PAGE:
People have this notion that there is only one type of creative writing process. That you must “strike while the iron is hot” or take the chance of losing that inspirational moment, and sometimes, yes, that is the case. But not in this case, the writing process for this tale started really slowly. The storyteller in me knew instinctually that if I left it alone, my subconscious mind would work on the story and would send my conscious mind a mental telegram when it was ready. But, as I mentioned before, I didn’t leave it alone, I kept going back, hoping that my iron would get hot this time, which probably made the entire process take longer than it probably would have, if my conscious mind had just stopped poking at my subconscious mind at let it work on its own without any interruptions. My excuse for this is, as I mentioned before, my inexperience in writing stories as a whole. I had only ever had the “strike the iron while it’s hot” kind of inspiration at this point in time. But eventually, my conscious mind got the message, and I left my story to settle while I concentrated on other immediate things: like moving across the country….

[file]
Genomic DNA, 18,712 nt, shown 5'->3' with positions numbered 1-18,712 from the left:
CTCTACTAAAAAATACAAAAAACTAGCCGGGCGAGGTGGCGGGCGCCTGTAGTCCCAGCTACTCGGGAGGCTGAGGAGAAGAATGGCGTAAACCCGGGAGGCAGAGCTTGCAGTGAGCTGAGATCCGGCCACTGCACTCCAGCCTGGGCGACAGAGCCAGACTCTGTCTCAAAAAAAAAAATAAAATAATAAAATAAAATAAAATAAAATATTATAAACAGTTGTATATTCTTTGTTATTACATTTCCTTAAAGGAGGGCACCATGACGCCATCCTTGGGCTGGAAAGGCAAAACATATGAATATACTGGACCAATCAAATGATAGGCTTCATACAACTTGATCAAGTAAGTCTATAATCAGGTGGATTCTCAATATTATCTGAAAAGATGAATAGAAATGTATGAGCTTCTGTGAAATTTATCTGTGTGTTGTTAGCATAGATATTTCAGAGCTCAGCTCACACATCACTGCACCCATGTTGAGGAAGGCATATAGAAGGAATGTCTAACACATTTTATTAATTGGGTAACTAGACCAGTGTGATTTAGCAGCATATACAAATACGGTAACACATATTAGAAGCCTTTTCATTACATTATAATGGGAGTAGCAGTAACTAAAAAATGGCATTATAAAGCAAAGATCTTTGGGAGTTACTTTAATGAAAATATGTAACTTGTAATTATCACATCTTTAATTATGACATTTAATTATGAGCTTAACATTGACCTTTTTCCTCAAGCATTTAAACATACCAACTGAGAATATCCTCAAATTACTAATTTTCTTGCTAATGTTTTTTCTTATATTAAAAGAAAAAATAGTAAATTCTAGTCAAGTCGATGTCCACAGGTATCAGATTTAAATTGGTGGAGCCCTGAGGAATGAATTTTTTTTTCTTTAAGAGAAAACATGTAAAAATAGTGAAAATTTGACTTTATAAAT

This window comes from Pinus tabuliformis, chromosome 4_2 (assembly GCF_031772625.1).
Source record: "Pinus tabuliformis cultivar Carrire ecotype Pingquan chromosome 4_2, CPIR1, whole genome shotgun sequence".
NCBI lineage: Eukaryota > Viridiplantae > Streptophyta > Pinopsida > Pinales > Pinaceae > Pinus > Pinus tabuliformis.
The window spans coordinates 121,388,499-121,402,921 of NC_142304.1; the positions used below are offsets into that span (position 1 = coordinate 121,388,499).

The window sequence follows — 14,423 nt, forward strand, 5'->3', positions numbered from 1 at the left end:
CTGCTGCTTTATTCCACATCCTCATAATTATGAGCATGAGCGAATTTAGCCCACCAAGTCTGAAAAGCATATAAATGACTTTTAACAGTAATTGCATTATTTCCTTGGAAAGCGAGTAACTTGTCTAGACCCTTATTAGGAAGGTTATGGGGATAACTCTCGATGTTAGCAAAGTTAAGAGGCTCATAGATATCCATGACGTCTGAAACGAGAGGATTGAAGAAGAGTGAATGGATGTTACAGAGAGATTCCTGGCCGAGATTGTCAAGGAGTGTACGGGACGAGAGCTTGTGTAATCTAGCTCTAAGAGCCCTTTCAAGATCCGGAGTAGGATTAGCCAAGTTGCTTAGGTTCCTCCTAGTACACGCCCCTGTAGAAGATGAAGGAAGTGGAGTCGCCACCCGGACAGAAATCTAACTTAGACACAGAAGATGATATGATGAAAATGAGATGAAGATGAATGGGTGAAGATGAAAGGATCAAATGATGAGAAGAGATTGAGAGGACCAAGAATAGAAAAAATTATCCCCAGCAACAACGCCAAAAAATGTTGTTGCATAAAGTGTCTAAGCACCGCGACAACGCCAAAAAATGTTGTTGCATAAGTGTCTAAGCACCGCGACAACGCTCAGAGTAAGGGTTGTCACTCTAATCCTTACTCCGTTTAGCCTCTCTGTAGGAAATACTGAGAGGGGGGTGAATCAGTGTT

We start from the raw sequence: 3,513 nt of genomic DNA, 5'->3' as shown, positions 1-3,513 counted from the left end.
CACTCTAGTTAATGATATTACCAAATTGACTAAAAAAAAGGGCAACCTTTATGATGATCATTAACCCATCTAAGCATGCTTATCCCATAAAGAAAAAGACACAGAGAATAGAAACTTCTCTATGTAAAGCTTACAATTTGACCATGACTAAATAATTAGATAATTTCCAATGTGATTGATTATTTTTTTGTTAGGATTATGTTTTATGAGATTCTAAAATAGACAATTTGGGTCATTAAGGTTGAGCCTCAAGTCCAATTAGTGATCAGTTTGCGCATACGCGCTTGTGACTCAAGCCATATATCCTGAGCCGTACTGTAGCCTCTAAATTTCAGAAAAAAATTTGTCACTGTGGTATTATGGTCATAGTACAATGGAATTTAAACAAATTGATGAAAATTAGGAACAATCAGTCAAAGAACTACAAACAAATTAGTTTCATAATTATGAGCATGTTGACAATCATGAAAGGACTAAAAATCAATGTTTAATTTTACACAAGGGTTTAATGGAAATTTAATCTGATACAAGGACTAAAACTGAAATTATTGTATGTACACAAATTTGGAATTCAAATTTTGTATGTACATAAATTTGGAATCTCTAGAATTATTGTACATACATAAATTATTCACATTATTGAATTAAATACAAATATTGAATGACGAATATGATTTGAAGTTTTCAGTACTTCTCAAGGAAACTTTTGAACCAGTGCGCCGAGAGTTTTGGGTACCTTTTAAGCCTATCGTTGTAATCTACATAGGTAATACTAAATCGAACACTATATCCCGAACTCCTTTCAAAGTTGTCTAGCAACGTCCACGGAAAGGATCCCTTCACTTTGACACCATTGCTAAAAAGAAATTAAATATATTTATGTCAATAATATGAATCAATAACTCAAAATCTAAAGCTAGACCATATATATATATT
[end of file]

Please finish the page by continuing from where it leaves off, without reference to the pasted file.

The Plot
One day it happened, it was after my mom and I had gone to a new writer’s group meeting, called Coffee House Writers Group. The people seemed nice, and I was thinking of maybe joining along with my mom; and if I did join: which story would I bring? At first I thought I’d bring one of my finished tales, and see if I could get any helpful hints to finish it up. Then all of a sudden, I got my telegram from my subconscious mind. It had come up with a plot, but it needed my conscious mind to ask more questions to fill in the little pot holes (or more accurately: “plot” holes), if it was ever going to be a complete story and beat the cause of one of the biggest vampire crazes of all time…

Monday, August 9, 2010

Phone calls, Emails, Texting, and Crap

First off, I’ll admit, I’m not very hip with technology in general. Whenever there is a new gadget around the house and I find myself having to use it (even if it’s just a new phone or computer) I’m constantly afraid that it’s just going to burst into flames the moment I push a button. It hasn’t happened yet, but I haven’t ruled it out as an impossibility yet.
As I look around at the world around me, I find that technology is always in some evolutionary stage. Everything is “smaller, shinier and faster” and every time the older gadget starts to wear out, there is always a new one to replace it – coincidence? I don’t think so. This new gadget always has something new and improved about it, and “everybody will have it”. Sure, sure we all will. But what about those people who bought something that does virtually the same thing, but the companies are competitors, so their do-hicky and your what-cha-ma-call-it aren’t compatible for certain things. And their do-hicky always has a thing-a-ma-jig that your what-cha-ma-call-it doesn’t have, and/or visa-versa.
Gadgets have changed the way we communicate, live and even think. Being the cynical/technologically-retarded person that I am, I ask myself questions that average people (which are gadget consumers/suckers) don’t ask.